1. Starting an Education Programme

2. Overview How to implement an education programme and develop links with schools. . .

3. Dogs Trust Education Programme We spoke to 67,230 children in 2008! 9 Education Officers all over the UK 1 Education Officer in Dublin 1 Education Officer in Malta Free resources to download Great communities links and support

4. Why Is Education Important? Long-term solution Young people can/want to make a difference to the welfare of dogs now and in the future Raise awareness Tackle local problems

5. What Do You Want To Achieve? Inform and empower next generation Tackle everyday issues and problems – children pass on the information Benefit your organisation/Ambassadors Achieve positive changes in animal welfare

6. Key Messages What do you want to say? Who do you want to say it to? What do you want them to do? What problems do you face in your community? i.e. rabies, lack of neutering, no basic vet care, street dogs

7. Target Audience Which age group will you target? All Primary school age children (5-11 years)? Or will it be more specific? i.e. 9-10 years, young offenders, secondary school children, children with Special Educational Needs etc

8. Create Resources Workshop and teacher resources to reinforce key messages Adds fun and excitement, whilst helping to focus children’s attention Offer additional learning opportunities Resources can include. . . Visual aids – photos, props, puppet, story Activities – games, colouring, quiz DVDs, internet etc Prizes for children – sticker, pencil, photo

9. Activities for Workshops Reiterate key messages Children develop opinions and gain knowledge/understanding of topics Younger pupils – ‘quick fire’ activities i.e. drawing, drama, songs etc Older pupils – more mature activities i.e. group working, debates, discussions, matching, art and design etc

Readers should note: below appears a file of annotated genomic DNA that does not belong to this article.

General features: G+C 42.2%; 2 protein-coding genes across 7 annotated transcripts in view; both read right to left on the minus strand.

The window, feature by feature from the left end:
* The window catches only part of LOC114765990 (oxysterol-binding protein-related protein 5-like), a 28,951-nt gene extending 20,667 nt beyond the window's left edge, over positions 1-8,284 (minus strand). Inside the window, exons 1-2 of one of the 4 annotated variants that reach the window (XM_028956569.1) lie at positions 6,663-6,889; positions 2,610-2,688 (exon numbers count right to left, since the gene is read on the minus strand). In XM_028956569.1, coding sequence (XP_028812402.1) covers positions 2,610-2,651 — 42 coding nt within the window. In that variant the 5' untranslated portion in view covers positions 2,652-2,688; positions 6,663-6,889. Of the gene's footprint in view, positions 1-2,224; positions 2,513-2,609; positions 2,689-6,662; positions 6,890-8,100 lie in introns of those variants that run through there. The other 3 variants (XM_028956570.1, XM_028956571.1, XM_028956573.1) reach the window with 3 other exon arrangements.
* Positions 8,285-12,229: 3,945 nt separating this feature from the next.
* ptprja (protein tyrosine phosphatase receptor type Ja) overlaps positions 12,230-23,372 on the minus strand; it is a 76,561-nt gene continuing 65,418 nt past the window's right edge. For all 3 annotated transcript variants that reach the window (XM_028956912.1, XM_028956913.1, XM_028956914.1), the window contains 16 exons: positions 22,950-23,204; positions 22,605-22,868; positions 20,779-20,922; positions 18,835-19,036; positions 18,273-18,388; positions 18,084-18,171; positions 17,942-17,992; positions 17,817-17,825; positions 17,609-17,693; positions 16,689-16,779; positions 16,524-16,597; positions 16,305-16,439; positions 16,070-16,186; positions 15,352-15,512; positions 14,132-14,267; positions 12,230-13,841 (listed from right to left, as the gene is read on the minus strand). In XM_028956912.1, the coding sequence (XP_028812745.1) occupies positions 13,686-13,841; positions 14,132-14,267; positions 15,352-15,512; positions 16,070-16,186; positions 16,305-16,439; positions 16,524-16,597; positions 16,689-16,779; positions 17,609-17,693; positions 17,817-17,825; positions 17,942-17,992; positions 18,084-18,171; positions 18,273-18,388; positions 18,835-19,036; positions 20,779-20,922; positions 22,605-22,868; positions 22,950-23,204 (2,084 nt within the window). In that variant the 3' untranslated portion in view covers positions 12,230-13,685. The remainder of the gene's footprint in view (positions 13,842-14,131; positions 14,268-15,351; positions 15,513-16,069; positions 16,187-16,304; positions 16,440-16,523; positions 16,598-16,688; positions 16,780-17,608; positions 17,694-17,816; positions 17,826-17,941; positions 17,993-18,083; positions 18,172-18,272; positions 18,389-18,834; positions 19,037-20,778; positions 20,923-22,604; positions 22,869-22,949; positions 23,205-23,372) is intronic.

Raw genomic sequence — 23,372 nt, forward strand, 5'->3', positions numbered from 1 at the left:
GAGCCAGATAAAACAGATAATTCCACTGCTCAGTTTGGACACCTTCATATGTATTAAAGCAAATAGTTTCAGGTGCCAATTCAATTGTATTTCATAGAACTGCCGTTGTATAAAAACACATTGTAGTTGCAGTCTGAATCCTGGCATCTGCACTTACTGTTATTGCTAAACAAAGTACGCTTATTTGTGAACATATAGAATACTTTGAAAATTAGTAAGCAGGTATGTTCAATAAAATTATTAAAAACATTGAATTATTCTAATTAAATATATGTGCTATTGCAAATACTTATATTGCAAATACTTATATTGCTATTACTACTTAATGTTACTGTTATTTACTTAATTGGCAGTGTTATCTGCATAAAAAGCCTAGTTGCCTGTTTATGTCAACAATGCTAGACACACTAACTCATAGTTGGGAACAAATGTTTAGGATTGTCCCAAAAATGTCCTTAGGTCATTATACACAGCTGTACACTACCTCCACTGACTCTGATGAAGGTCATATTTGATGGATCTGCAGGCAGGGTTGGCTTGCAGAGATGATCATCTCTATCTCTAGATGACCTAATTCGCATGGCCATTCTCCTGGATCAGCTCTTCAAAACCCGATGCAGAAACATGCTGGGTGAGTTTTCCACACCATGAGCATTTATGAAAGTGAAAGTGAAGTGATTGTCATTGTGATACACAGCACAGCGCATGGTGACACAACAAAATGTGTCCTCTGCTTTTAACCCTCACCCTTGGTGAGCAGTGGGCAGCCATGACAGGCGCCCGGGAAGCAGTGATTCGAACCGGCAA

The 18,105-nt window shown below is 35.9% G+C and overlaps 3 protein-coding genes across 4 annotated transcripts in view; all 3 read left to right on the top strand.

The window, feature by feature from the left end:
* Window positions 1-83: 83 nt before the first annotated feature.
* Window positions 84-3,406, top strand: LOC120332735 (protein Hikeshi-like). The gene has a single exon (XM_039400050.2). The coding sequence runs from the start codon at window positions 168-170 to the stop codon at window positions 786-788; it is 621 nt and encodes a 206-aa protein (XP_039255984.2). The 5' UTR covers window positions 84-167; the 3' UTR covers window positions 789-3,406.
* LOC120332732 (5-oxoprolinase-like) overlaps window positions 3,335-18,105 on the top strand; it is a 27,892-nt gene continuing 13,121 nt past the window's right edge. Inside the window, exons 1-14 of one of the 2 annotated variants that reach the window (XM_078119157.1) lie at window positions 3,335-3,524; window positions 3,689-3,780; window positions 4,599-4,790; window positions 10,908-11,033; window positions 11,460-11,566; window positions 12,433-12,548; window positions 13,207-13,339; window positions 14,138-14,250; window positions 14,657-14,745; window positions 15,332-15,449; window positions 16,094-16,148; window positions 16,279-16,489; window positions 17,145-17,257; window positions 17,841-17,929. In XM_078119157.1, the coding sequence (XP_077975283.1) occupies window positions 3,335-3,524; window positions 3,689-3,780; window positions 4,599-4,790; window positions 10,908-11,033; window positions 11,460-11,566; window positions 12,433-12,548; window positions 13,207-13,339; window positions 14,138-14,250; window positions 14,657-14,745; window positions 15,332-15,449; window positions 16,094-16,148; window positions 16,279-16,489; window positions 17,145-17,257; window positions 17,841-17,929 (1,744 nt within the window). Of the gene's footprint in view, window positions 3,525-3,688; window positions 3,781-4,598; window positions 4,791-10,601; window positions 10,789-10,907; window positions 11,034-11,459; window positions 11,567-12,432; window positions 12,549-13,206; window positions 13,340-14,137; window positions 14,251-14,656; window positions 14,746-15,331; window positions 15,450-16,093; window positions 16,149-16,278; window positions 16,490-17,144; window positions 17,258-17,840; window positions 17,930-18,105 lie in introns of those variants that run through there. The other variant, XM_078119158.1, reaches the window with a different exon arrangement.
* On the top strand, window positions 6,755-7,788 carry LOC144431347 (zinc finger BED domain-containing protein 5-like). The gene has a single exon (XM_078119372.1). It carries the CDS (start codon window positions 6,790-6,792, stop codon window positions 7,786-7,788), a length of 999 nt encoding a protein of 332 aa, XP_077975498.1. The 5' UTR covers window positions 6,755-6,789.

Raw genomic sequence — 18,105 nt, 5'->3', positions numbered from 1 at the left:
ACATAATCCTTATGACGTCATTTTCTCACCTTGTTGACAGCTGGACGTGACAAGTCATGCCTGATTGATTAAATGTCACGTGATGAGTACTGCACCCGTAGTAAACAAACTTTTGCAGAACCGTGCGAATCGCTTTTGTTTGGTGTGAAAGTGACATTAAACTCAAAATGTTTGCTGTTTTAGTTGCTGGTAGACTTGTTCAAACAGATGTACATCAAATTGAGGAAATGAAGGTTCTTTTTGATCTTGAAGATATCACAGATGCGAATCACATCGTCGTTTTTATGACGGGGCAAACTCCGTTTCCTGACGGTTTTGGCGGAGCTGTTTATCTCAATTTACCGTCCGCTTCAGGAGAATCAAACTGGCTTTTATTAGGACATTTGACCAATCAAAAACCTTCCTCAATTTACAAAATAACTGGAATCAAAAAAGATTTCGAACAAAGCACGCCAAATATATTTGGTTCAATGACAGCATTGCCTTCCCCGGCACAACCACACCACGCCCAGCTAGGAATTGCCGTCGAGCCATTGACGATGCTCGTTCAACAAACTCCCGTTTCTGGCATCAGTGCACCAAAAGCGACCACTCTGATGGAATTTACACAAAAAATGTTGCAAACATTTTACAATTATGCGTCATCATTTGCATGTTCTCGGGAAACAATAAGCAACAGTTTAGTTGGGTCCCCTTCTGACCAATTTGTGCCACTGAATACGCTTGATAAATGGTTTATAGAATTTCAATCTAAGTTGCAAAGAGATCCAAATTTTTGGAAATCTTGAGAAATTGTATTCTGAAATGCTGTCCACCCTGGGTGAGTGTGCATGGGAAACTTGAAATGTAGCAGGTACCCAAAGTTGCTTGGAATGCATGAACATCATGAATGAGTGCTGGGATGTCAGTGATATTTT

10. What Next? You have created your ideas and activities – you know exactly what to say and to whom. But what happens now? How do you begin to deliver the workshops? How can you start working with children and schools?

11. Research Who else is going into school? What do they offer schools? Benefits for them, schools, children and teachers? How are they making it stand out? i.e. Flags, Plaques etc. Talk to teachers – who visits? What works?

12. The People In The know. . . Research school system and curriculum Who are your key contacts to approach? Organise consultation with a number of schools to get their opinion Example When setting up in Malta, we arranged a meeting with the Director of the ‘Curriculum Management and eLearning Department’ (Ministry of Education), to give a presentation on our proposed programme. We also went to visit a number to school to share and discuss our plans.

13. Outlining Your Aims Pitch your education programme and aims Happy, positive, changing attitudes in an upbeat way No preaching and no horror stories DVD

14. Presenting your programme… Brief background information Issues, aims and objectives Your proposal – what makes your education programme special? Is it going to cost them anything? What do councils, schools and teachers have to do?

15. …cont What will happen in the workshops exactly? Examples of materials/activities to be used Dog or no dog? Police background checks How will you promote it? Testimonials

16. What should I do while I am waiting for the go-ahead?

17. Investigate, Research And Plan! Where do I find the children? Specific local areas to target? Schools/ Youth groups/ After school clubs Libraries Community Centres Clubs i.e. sports clubs, football teams, environmental activity groups